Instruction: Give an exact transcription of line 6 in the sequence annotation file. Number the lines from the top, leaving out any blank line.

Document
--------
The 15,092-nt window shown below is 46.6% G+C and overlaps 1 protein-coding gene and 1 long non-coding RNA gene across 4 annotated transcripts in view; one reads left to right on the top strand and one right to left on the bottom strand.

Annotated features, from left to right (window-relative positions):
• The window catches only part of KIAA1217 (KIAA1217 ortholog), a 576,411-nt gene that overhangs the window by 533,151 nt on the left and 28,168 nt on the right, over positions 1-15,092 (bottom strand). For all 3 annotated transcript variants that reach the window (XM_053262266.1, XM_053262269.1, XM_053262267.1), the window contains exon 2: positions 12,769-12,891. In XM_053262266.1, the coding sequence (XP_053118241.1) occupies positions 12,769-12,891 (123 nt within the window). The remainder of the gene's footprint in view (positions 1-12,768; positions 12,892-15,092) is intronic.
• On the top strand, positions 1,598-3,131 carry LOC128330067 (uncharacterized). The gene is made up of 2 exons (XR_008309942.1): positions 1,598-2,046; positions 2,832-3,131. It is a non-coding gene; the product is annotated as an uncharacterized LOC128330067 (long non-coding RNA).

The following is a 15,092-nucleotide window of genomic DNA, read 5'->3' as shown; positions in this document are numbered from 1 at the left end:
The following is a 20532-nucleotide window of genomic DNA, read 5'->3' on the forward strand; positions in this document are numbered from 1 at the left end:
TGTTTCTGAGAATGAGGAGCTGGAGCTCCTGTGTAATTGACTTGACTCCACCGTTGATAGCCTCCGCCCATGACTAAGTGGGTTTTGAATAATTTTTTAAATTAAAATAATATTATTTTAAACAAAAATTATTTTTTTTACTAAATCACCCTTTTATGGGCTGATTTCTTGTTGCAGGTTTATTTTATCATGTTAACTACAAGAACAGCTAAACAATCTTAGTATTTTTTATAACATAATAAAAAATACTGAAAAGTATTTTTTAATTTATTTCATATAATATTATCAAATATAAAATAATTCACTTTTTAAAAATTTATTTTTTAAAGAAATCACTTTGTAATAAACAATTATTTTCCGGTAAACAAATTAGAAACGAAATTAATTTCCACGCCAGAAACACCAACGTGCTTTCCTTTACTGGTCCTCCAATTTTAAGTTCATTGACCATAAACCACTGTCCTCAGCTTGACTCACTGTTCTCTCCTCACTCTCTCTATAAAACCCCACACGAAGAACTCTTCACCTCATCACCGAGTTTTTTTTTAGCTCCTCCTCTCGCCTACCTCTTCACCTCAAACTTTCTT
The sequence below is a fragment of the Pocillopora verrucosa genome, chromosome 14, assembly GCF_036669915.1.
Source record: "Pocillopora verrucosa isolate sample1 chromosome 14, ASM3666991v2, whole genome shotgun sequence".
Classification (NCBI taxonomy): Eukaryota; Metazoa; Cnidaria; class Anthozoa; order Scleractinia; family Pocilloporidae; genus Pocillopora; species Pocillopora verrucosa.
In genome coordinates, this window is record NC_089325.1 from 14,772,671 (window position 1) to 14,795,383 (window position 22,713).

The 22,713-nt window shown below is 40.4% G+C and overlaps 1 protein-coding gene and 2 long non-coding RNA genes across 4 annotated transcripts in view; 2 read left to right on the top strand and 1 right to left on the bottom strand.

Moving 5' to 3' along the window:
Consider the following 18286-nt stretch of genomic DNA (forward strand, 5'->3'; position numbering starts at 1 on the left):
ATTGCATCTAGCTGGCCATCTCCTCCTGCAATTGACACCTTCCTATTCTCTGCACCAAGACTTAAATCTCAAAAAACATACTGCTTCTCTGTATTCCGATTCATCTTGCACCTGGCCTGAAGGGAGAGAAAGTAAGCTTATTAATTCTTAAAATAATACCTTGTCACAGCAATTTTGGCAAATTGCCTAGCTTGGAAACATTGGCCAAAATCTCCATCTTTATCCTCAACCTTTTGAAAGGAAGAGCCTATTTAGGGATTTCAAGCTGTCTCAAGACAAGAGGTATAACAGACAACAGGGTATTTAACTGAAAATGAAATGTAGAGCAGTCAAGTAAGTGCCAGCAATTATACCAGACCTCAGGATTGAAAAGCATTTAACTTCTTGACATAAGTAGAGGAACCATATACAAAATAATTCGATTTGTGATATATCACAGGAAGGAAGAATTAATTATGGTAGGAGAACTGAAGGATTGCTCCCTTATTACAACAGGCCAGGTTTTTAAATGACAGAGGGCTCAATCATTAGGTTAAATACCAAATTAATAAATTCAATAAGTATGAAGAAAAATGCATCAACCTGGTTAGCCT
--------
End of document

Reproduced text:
The following is a 20532-nucleotide window of genomic DNA, read 5'->3' on the forward strand; positions in this document are numbered from 1 at the left end: